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Do you know what holds all the planets together? -- Megan Feather

Longacre Lea is offering a double billing of oddity and comedy with it's current show that is comprised of Mac Wellman's Energumen and Tom Stoppard's The Real Inspector Hound (review). Just to be completely clear, Longacre Lea is a theatre company dedicated to "staging work by playwrights whose voices are literary, witty and light on the exposition and explanation." Mac Wellman's Energumen certainly falls into this category of play writing.

Energumen is about a dynamic duo of cult deprogrammers -- San Nutley and Deborah Martin -- who are working to release Megan Feather, an influential businessman's daughter, from The Seat of Bliss, a cult operating here in our nation's capital. (FYI, Sam and Deborah could also possibly be demonic possession exorcists.)

The Bliss cult is run by a man known as The Master of Many Perfections who demands his disciples bathe and pamper him and hop about like little bunnies. Well, maybe he's a man because he could potentially be a devil or even a robot, it's hard to tell. And maybe it's an influential businessman's daughter. And maybe it's a cult. . .no, I am almost certain it's a cult!

Toss into the mix a bunch of donation collecting Santas -- one of whom may be the real St. Nick -- and then stir in a crooked congressman and a famed French chef and you have more confusion. X-Files-like, knead in some government conspiracy and you have an ongoing mind game.

I am almost certain the congressman is not a congressman, unless of course he is a congressman masquerading as a French chef. But no, that wouldn't work because the French chef was not a French chef, but an acting instructor pretending to be a French chef. In which case the congressman probably does not know how to make a good croissant...

I think you are getting the picture. Well, maybe you aren't because the picture is pretty fuzzy even to me, and I took notes!

All of that said, the show itself is an interesting one-act if you simply sit back and enjoy the proceedings without trying to figure out what exactly is occurring. In a way -- like faith -- you must simply allow your intuitive self to decipher the various clues being offered to you without allowing your rational brain to step in and demand concrete "facts." This is not a show that is going to spoon feed you with a coherent plot line. It's more like life can so often be, where you sit back, scratch your head and say "What just happened here? I'm not exactly sure, but its been interesting."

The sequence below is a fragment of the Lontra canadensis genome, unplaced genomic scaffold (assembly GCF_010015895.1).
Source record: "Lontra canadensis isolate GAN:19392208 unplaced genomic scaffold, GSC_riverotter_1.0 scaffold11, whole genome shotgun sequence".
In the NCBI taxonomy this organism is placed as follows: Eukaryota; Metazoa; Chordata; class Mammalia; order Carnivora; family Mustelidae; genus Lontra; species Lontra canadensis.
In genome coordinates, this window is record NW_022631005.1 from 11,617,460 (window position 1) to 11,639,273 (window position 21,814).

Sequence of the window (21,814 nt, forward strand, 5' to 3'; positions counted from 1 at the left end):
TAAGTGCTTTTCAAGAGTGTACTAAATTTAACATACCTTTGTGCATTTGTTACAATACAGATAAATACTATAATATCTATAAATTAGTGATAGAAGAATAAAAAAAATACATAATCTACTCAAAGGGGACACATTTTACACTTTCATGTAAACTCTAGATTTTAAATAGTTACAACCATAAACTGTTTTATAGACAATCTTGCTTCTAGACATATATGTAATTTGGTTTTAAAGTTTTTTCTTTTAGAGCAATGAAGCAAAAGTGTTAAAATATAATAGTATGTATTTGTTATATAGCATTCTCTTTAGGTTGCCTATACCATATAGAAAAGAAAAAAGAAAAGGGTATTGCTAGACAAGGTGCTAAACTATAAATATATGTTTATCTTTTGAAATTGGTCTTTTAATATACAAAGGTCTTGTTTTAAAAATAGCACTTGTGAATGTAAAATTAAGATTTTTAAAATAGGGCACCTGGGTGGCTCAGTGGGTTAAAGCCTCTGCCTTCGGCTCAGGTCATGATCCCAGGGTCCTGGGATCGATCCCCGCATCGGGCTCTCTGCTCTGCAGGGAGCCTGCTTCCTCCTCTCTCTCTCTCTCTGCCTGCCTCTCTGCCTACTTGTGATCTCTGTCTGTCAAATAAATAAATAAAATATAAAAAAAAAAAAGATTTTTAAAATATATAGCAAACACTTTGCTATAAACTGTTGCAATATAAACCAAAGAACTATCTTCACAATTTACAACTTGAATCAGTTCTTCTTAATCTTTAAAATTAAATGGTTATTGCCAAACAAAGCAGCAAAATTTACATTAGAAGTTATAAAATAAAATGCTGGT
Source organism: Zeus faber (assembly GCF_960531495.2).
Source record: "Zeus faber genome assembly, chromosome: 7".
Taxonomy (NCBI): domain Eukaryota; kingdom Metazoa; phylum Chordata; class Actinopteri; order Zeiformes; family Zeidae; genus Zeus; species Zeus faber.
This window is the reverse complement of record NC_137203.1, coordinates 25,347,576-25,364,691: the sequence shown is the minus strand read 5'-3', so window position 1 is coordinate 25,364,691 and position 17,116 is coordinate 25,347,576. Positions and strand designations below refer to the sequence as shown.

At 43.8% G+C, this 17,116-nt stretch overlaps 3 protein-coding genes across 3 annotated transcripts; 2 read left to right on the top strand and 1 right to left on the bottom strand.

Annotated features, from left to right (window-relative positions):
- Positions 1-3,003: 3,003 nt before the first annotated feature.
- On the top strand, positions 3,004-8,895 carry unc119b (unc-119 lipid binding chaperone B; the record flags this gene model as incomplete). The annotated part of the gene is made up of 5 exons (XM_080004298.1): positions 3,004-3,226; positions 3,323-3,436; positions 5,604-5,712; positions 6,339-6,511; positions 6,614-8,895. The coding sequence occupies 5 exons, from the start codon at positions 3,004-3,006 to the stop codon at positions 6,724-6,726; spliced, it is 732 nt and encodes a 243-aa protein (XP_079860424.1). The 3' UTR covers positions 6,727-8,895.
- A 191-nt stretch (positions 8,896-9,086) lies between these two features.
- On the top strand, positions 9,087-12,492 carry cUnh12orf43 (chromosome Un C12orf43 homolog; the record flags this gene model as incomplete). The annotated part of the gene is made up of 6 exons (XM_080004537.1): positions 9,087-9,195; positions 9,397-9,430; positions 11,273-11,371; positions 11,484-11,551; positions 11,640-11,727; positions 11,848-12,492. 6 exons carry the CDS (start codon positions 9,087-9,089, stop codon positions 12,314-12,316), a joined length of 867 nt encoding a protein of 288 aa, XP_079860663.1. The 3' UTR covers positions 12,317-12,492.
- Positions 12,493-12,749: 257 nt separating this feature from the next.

Hugh T. Owen does a great job as the debonair yet ultimately confused Sam Nutley. Jeanne Dillon is quite good as Sam's exasperated associate Deborah Martin. Jonathan Church is convincing as Mr. Feather, Megan's father and then later as an angry government agent who has been duped by the scheming masterminds. Melissa-Leigh Douglass provides an angry Megan Feather who seems to have a better grasp of what is actually happening than Sam or Deborah. Michael Glenn is "The Professional Frenchman" who is neither French nor politically inclined. Carlos Bustamante is wonderful as the snide and overly confident Master of Many Perfections, whom it turns out is far from perfect.

Marybeth Fritzky is the wide-eyed acolyte so happy to hop behind her master. Jason Stiles is a Santa who doesn't take kindly to people shrugging off the Christmas spirit. And Abby Wood is the ever present watchful eye of...? We're never quite sure, but she always seems to be around.

Director Kathleen Akerley has sprinkled this Christmas-in-August production with a variety of site gags, which by the way includes the program. For example, when Jacques Petit the French chef who isn't really French comes on stage, the music of Jacques Brel plays. Brel was a musician and national hero of France who was actually from Belgium. This, like many aspects of the show, is a clue that nothing in this production is as it seems or should be taken for face value. Again, much like life.

To enjoy the show and grasp the most you can from the production, I highly recommend arriving early enough to go to the last page in the program and read the scene changes for Energumen. This will help you understand the constant set changes and explain why those crew members are walking back and forth, carrying a set piece, behind the cast.

The show is interesting, entertaining, funny at points and not for everyone. However, it is followed by The Real Inspector Hound which more than makes up for Energumen's vexing hard to grasp qualities.

by Mac Wellman
Directed by Kathleen Akerley
with Abby Wood, Jeanne Dillon, Jason Stiles, Hugh T. Owen, Jonathon Church, Melissa-Leigh Douglass, Michael Glenn, Marybeth Fritzky, Carlos Bustamante
Set Design: Matthew Soule
Costume Design: Gail Stewart Beach
Lighting Design: Andrew Griffin
Sound Design: Kathleen Akerley and Michael Dove
Properties: Kathleen Akerley and Katie Clemmons
Running Time: 2 hour and 20 minutes with one intermission
A production of Longacre Lea
at Callan Theatre, Catholic University Drama Complex, 3801 Harewood Road, NE, Washington DC
Telephone: 202-460-2188 or
WED - SAT @7:30, SUN @2; $12-$18
Opening 08/11/05, closing 09/04/05
Reviewed by Rich See based on 08/19/05 performance
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